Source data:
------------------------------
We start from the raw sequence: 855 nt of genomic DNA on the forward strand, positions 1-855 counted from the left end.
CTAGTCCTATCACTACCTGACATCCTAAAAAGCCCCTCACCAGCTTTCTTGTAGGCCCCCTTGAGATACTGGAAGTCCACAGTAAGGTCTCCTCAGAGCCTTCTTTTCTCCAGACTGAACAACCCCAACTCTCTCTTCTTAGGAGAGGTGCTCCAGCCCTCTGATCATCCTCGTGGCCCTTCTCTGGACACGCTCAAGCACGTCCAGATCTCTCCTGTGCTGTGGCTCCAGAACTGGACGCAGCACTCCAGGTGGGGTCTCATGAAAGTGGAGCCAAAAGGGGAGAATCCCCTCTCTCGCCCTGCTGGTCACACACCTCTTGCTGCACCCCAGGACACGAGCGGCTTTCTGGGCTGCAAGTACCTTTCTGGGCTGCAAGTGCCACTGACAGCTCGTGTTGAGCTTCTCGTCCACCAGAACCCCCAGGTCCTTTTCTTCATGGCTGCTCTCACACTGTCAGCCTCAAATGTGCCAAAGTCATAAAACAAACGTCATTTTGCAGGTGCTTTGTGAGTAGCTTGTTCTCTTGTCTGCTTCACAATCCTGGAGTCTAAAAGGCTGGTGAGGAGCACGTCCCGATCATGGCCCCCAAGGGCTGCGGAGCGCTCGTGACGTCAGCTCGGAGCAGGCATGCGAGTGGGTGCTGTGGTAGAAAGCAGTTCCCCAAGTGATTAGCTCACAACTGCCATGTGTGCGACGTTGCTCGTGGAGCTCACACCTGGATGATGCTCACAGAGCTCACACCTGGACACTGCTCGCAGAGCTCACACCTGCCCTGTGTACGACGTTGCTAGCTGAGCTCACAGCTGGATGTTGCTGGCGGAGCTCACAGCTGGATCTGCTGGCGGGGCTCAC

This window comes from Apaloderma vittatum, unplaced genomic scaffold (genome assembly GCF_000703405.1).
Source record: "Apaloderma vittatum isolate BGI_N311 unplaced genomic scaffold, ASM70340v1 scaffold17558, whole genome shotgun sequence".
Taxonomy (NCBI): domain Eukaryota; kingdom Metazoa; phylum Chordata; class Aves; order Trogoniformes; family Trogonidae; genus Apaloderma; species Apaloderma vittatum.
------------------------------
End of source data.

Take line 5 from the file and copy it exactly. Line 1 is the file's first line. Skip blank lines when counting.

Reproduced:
Taxonomy (NCBI): domain Eukaryota; kingdom Metazoa; phylum Chordata; class Aves; order Trogoniformes; family Trogonidae; genus Apaloderma; species Apaloderma vittatum.